I'm not entirely certain, but 'pli' seems to be more equivalent to an amount. i.e. Liking for sandwiches > liking for oranges. Better would be more like 'pli bona' (more good).
I'd me more inclined to use 'better' in a sentence like "I think sandwiches are better than oranges / Mi pensas, ke sandvicxoj estas pli bona ol orangxoj"
I don't think that it should be accepted. In English, Better(pli bona) and More(pli) have two different purposes. The difference is qualitative versus quantitative. Better means to be of a greater quality. More means to be of a greater quantity.
"I like sandwiches better than oranges" means that your liking for sandwiches is better than your liking for oranges. Which doesn't appear to be quite what we are looking for.
"I like sandwiches more than oranges" means that your liking for sandwiches is greater than your liking for oranges. This would appear to me to be the message that is being conveyed.
Some may argue that, because they use "better than" where they are from, it is the more correct answer. While there is some truth to this, I believe that "more than" more accurately coveys what they are trying to say. In the end, I prefer "more than" because it appears more correct, but different strokes for different folks.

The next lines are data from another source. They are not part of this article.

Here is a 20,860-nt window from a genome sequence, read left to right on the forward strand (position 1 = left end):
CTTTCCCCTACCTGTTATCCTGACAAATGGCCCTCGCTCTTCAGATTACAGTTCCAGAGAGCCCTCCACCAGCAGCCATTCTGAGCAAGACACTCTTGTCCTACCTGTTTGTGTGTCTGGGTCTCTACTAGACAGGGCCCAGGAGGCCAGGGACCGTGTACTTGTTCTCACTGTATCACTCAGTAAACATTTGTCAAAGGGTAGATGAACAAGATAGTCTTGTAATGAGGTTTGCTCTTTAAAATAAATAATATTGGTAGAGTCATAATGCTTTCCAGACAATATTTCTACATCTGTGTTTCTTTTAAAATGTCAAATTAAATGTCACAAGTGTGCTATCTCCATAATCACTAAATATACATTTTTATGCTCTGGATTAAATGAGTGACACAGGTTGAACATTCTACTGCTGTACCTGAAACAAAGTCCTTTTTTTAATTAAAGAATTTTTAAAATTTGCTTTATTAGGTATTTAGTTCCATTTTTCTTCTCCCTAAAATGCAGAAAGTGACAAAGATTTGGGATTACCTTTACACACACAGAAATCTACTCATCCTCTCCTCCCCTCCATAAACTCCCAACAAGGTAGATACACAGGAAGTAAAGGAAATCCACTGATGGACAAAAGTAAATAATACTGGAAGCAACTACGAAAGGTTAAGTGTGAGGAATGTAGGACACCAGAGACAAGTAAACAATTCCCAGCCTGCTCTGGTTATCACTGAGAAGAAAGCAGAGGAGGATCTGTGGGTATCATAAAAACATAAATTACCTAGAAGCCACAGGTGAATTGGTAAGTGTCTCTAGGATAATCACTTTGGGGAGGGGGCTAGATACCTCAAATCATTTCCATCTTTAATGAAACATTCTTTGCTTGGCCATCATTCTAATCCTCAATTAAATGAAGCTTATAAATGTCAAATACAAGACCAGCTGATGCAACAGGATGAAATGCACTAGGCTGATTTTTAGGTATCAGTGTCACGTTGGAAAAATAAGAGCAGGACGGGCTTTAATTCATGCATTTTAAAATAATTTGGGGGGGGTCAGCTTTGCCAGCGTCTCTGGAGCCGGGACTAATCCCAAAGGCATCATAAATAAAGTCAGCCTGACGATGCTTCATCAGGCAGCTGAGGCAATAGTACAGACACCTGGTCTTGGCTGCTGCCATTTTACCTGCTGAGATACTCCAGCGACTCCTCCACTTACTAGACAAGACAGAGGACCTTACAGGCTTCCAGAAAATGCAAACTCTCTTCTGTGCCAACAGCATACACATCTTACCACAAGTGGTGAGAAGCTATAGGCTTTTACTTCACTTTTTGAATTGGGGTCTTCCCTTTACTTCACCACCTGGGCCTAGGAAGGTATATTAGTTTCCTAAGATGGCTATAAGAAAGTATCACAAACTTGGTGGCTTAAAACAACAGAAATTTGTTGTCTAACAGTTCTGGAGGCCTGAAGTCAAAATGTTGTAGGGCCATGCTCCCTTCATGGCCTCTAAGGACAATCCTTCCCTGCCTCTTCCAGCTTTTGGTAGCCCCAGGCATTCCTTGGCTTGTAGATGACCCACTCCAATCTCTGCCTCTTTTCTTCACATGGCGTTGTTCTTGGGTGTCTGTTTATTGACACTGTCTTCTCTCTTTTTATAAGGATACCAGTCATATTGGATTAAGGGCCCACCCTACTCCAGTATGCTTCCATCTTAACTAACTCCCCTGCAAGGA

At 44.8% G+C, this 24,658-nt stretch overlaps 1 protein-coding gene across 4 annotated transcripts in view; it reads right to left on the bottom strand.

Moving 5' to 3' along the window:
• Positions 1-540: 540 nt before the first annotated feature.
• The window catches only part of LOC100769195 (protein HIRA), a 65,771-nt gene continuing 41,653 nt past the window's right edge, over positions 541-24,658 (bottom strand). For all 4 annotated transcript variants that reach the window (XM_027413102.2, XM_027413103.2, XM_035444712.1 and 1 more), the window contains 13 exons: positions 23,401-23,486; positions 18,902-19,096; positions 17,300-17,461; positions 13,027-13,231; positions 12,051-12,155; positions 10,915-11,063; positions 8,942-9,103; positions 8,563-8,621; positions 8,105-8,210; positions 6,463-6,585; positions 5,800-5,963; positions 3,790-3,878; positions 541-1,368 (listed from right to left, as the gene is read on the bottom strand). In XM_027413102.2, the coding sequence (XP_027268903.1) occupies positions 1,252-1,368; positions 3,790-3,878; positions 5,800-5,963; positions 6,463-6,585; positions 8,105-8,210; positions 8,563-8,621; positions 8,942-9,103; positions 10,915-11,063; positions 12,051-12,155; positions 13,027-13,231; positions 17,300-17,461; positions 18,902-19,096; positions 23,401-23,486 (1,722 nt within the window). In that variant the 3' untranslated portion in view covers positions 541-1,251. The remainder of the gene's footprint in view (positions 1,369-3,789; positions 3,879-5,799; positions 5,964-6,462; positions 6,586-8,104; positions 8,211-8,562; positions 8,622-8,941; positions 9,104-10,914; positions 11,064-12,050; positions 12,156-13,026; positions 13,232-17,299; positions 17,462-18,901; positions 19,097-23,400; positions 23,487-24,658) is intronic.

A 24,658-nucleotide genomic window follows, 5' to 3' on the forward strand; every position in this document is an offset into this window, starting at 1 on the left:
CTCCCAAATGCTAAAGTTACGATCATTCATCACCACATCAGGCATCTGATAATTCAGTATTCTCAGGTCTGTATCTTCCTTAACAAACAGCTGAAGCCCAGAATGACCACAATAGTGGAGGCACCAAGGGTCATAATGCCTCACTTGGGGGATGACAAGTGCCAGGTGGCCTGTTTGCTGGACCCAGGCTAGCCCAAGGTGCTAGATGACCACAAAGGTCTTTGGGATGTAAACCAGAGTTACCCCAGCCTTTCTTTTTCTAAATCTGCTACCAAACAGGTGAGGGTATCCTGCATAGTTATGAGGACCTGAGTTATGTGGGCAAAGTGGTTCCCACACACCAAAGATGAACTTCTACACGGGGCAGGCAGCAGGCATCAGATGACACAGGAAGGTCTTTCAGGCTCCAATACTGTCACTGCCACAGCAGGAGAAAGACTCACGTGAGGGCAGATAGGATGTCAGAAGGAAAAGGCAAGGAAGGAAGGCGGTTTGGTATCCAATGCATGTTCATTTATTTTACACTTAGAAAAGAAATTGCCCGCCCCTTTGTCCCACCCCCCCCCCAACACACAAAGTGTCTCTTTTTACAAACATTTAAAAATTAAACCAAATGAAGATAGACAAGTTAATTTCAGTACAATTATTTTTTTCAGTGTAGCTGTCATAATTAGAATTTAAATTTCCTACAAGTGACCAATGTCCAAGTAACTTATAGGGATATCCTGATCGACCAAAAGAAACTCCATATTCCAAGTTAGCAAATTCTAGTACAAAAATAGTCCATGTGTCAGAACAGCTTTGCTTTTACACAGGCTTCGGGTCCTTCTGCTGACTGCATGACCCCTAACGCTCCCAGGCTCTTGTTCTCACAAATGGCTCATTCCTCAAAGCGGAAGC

"pli ... ol" is just the comparison wordpair, meaning "more ... than". I think "better than", too (but I'm not a native English speaker).
In your sentence one step above, PatrickOsa, you could write in Esperanto instead of "pli ol" also "pli multe ol", meaning 1:1 "more "more" than". "Less than" would be "pli malmulte ol", meaning 1:1 "more "less" than".
An adjective, here "bonajn", may only relate to "sandviĉojn", "oranĝojn" or both, not to the comparison itself. "pli bona oranĝo" means "better orange".
They have hammered this out (more or less, better or worse) over at stack exchange. The end result (if you ask me) is that since liking is both qualitative and quantitative, more and better are interchangeable in this case. But they were still fighting when I left.. https://english.stackexchange.com/questions/65110/difference-between-better-than-and-more-than